Mindful Fashion Circular Design Award Will Celebrate Circular Solutions In Fashion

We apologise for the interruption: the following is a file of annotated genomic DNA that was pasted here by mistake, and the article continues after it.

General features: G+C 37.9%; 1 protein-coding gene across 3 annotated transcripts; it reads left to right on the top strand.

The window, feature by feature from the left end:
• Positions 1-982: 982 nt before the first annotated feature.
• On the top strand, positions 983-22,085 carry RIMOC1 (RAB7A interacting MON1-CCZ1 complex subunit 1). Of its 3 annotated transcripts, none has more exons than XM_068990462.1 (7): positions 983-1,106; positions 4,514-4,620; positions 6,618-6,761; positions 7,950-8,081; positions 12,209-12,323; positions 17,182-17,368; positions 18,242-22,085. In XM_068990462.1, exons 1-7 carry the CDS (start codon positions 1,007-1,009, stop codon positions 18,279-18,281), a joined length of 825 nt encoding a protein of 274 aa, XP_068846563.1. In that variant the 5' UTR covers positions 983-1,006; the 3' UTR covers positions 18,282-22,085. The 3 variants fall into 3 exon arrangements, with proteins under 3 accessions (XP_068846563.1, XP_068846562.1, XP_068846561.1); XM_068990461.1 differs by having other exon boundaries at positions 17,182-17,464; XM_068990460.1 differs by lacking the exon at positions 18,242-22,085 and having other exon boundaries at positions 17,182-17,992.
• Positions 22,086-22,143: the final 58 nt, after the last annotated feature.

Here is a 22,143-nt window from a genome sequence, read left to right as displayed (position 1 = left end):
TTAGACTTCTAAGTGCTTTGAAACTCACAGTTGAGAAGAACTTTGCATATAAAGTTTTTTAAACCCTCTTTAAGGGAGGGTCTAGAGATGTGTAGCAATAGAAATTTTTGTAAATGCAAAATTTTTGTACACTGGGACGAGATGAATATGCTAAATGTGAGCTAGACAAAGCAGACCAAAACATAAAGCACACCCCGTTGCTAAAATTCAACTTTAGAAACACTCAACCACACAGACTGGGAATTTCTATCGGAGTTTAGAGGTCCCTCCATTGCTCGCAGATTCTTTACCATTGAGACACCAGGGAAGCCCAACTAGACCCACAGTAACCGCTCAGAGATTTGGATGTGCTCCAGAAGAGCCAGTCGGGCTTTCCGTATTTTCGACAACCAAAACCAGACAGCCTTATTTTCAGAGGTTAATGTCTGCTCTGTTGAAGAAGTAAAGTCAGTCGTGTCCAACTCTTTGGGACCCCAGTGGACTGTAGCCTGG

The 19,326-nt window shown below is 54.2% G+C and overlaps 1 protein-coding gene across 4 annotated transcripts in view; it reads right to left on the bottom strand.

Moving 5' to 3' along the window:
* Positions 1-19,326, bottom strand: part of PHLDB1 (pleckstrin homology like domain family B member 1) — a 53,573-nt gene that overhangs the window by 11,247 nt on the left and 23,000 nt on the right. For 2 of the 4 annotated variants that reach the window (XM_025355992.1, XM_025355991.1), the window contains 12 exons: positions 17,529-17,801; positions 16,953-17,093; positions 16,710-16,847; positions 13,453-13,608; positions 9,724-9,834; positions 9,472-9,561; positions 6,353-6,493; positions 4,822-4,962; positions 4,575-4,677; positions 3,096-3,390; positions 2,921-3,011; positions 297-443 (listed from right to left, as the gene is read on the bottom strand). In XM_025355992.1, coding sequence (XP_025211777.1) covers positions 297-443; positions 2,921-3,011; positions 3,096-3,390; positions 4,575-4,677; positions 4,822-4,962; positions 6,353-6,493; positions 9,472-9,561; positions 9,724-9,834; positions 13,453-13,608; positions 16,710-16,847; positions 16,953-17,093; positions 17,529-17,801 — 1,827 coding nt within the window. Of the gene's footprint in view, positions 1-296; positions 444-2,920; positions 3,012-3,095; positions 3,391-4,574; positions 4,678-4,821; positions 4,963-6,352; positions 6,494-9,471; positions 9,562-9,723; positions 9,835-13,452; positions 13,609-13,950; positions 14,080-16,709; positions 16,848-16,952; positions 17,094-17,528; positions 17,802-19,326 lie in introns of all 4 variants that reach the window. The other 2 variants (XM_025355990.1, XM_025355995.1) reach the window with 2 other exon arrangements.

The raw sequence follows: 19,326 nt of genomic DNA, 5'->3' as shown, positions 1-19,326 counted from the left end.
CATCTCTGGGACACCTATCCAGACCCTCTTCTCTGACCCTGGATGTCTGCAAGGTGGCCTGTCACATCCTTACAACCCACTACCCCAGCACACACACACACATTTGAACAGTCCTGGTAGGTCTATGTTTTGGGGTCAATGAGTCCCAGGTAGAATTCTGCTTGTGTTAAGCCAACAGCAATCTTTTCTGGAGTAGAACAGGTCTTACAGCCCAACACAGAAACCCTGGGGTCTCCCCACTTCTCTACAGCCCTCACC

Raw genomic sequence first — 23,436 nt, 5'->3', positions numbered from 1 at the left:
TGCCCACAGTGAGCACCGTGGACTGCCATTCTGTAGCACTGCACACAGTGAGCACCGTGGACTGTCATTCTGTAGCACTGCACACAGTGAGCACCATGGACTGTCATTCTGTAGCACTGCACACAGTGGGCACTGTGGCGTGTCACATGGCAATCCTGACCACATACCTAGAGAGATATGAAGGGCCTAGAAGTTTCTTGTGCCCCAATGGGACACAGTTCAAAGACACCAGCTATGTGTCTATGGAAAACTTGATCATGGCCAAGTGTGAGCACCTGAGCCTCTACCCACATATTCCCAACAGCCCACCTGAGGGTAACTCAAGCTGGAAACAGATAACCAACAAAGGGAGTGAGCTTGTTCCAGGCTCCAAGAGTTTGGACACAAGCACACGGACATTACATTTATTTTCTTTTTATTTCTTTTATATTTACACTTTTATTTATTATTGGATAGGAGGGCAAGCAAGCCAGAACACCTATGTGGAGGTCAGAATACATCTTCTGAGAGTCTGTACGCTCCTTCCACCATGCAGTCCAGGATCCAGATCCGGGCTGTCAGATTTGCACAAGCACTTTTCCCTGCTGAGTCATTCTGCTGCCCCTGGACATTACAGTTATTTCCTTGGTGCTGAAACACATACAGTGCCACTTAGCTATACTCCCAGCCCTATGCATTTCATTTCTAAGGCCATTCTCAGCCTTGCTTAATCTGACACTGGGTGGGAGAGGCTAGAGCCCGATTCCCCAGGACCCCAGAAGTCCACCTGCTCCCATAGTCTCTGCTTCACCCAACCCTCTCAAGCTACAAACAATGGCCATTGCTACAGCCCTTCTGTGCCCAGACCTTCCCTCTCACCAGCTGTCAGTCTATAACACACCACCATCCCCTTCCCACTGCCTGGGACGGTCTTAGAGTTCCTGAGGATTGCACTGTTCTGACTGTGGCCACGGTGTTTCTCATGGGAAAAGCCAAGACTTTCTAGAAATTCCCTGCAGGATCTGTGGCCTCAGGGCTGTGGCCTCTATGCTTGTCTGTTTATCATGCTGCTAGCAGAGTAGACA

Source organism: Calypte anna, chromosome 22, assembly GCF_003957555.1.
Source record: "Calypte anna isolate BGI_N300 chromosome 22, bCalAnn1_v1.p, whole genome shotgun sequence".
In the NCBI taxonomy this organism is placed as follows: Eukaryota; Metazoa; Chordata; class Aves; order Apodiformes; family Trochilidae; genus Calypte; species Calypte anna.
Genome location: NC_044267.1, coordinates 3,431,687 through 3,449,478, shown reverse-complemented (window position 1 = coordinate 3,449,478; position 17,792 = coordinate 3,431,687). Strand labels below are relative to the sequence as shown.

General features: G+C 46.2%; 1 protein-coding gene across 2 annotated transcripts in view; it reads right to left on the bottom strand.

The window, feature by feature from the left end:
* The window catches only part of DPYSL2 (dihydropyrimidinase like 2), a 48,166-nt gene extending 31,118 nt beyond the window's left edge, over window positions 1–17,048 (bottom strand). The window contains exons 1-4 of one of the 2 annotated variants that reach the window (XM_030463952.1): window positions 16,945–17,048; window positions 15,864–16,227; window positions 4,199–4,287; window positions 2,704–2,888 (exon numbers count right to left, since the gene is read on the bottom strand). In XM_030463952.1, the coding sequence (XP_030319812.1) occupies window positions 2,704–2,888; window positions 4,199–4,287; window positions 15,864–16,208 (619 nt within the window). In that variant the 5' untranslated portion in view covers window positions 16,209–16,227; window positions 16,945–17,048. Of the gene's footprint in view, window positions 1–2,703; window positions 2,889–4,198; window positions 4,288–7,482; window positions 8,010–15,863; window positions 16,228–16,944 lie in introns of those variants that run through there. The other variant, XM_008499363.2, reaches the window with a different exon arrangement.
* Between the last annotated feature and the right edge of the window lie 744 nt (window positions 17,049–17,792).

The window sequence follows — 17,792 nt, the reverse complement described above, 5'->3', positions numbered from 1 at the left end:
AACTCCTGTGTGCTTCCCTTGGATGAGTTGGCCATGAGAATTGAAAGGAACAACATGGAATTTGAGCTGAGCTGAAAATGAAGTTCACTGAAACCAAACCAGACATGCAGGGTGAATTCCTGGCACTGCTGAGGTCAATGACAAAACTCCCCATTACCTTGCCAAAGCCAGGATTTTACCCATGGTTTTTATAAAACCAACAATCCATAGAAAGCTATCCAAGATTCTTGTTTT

Theres a collective desire for real, transformative change permeating the local fashion industry, and with circular solutions innovations and systems that design out or repurpose potential waste considered the future of fashion and gaining traction, its an exciting time. In recent years, weve seen local designers (many of whom benefit from the smaller scale and nimble operating common in the New Zealand market) repurposing textiles , incorporating recycling , and eliminating waste. Now, a new award will acknowledge and encourage achievements in circularity. Mindful Fashion, the non-profit industry organisation that advocates to support and improve the fashion sector in Aotearoa, has announced the launch of the Mindful Fashion Circular Design Award , in partnership with the Gattung Foundation . The ambitious, hopeful initiative aims to inspire and support designers to reimagine how they approach and use textiles, and acknowledges exceptional work, underscored by both industry knowledge and matauranga Maori and holistic and regenerative indigenous practices. Notably, the awards are place-based, with entrants tasked with creating circular solutions to local and regional textile waste. The design brief (which you can find in full detail here ) asks entrants to design and create a wearable garment using textile waste categorised as pre or post-consumer waste, including unwearable clothing, sourced from within Aotearoa alongside a plan for the garments life cycle, exploring and sourcing from their region. Entry is open to individuals or collectives (all entrants must be over the age of 16, and New Zealand citizens or permanent residents) and the entry fee is $40, or $25 for students. Up to 10 finalists will be selected and invited to attend the award presentation event, each receiving prize packages valued at $2500, including invaluable mentorship and exposure. Additionally, there are three major awards: creative excellence, innovation with commercial potential, and emerging talent, with winners receiving prizes valued at $7500. The prize pool totals an impressive $40,000 (contributed by the Gattung Foundation, and the awards other sponsors and partners). The awards will be judged by respected industry figures: business leader and philanthropist Theresa Gattung, founder and CEO of Untouched World Peri Drysdale, Viva creative and fashion director Dan Ahwa, stylist and Viva contributor Chloe Hill, textile artist Maungarongo Ron Te Kawa and Emily Miller Sharma, co-founder of Mindful Fashion and general manager of Ruby and Liam. Mindful Fashion hopes the award programme will resource a cohort of design talent, while also inspiring wider change, shifting attitudes and, most importantly, sharing knowledge. The aim of our Circular Design Award is to inspire Kiwi creatives to reimagine how clothing is designed, made and circulated to keep these valuable resources in use, says Jacinta FitzGerald, chief executive of Mindful Fashion. Each year, millions of tonnes of clothing is produced, worn and thrown away, with more than 85 per cent not finding its way into recycling or circular systems. READ: How The Climate Crisis Is Influencing Whats Available On The Shop Floor New Zealanders create our fair share of waste 220,000 tonnes of textile waste every year in fact but it doesnt have to be like this. Textiles can be repurposed, recycled, and a circular economy offers a sustainable, waste-minimising alternative to sourcing virgin materials and the (well-documented) environmental and social issues that this system can cause. We are excited to be providing a platform for innovation away from current wasteful systems, says FitzGerald, and the organisation hopes to create a thriving future for our local industry. Viva is proud to be the media partner for the Mindful Fashion Circular Design Award, and we look forward to sharing more news about the initiative with our readers in the coming months. Applications close July 21, with finalists selected November 24 and the awards presentation scheduled to take place in December. : Think neon-pink icing, towering candy toppings and nostalgic jam and cream. Art-hanging expert Matt Adams helps a reader bring their collection of works alive. With his new post at Helmut Lang, can he bring the cool minimalism of the 1990s back? From vintage shopping to Dolce Vita references, what inspires her wardrobe? Crunchy, sweet, salty, buttery this sweet treat hits all the right flavour notes. Fortify yourself in a two-piece youll wear forever (and sometimes separately). Stay up-to-date Be inspired by the good things in life. Sign up now to receive emails from Viva, and you will be sent the latest news, profiles, videos, fashion shoots, competitions & more.